Featured photo: Gov. Roy Cooper presents his biennium budget plan on March 15, 2023. (photo by Alex Granados/EducationNC)
This story was originally published by Education NC, story by Liz Bell
Gov. Roy Cooper in a virtual address Monday criticized the legislature’s education proposals, including small teacher pay increases for veteran teachers and the expansion of public vouchers for private schools. He called on North Carolinians to inform themselves on recent proposed changes and contact their legislators.
“It’s time to declare a state of emergency for public education in North Carolina,” Cooper said in a live stream on his YouTube channel. “There’s no executive order, like with a hurricane or a pandemic, but it’s no less important. It’s clear that the Republican legislature is aiming to choke the life out of public education.”
The Senate budget proposal, released last week, would drastically expand the state’s Opportunity Scholarship Program, which provides public money for students to attend private schools. Private schools don’t have the same accountability to taxpayers as public schools, Cooper said, “and can decide which students they want to keep out.”
The proposal allocates $105 million in additional recurring funds in 2023-24 to the scholarship program, $163 million the next year, and increased amounts in consecutive years. By 2031-32, the state would be spending $505 million in recurring funds for the program.
The plan also removes income eligibility requirements for the program, meaning any student could receive up to 45% of their private school tuition from the fund. The program currently targets low-income students.
“When kids leave public school for private school, the public schools lose hundreds of millions of dollars,” Cooper said. “And while they hand out private school vouchers to millionaires, they also want to give them large tax breaks too.”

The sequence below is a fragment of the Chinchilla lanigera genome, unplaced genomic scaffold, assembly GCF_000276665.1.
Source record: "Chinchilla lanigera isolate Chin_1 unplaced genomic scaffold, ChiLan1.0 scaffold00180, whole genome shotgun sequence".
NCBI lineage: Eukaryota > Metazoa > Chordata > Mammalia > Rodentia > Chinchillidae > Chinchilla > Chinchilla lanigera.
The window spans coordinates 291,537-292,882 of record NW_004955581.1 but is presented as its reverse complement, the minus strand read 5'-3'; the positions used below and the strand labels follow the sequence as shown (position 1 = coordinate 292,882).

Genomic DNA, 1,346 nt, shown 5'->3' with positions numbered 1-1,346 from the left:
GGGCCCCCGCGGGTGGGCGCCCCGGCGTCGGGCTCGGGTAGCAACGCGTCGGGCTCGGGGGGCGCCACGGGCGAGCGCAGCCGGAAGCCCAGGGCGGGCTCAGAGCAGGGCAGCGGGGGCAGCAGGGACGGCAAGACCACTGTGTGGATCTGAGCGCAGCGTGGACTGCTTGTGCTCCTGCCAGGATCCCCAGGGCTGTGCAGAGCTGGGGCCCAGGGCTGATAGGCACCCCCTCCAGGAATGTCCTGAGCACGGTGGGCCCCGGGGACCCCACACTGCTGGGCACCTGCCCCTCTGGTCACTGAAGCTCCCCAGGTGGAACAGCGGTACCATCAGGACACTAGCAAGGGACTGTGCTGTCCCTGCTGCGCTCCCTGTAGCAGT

A fiscal note from the Office of State Budget and Management (OSBM) published two weeks ago said the expansion would decrease total state funding for public schools by $203.8 million if half of new voucher recipients previously attended public school.
“Public school superintendents are telling me they’ll likely have to cut schools to the bone, eliminate early college, AP, and gifted courses, art, music, sports if the legislature keeps draining funds to pay for private schools and those massive tax breaks,” Cooper said.
Cooper also criticized the Senate budget’s teacher pay schedule and early care and education items.
The Senate plan would give a 10.8% increase for beginning K-12 teachers. For teachers with 14 or more years of experience, the new salary schedule would amount to a $20 raise per month.
“That’s slap in the face, and it’ll make the teacher shortage worse,” Cooper said Monday.
The Senate budget directs leftover federal funds to continue child care teacher compensation grants but does not provide new state funding to do so. The early childhood caucus was requesting $300 million to help child care programs avoid a financial cliff after federal pandemic investments. The federal funding pot mentioned in the budget has $60 million left, according to a spokesperson from the Department of Health and Human Services.
The budget plan also carves out funds included in Senate Bill 20 for the child care subsidy program: $32 million recurring in 2023-24 and $43 million recurring in 2024-25. The legislature overrode the governor’s veto of that bill, which restricts abortion access, last week.
Cooper said these items do not do enough for young children and families.
“Families and businesses across the state have called for strong investments in early childhood education,” Cooper said. “But so far, the legislature is turning its back on children, parents, and the businesses that want to hire those parents, by shortchanging pre-K, Smart Start, and quality child care.”
“Smart investments in education work,” Cooper said, pointing to students’ learning recovery after the infusion of federal pandemic relief funds. He called for individuals to contact their legislators to support public schools.
“Public schools can survive this legislative session if we can limit the damage, but we all need to pull together to do it,” he said.
Cooper will be traveling this week “to talk about the public education crisis in our state and encourage North Carolinians to contact their legislators to protect public schools,” said Jordan Monaghan, a spokesperson for the governor’s office, in an email.
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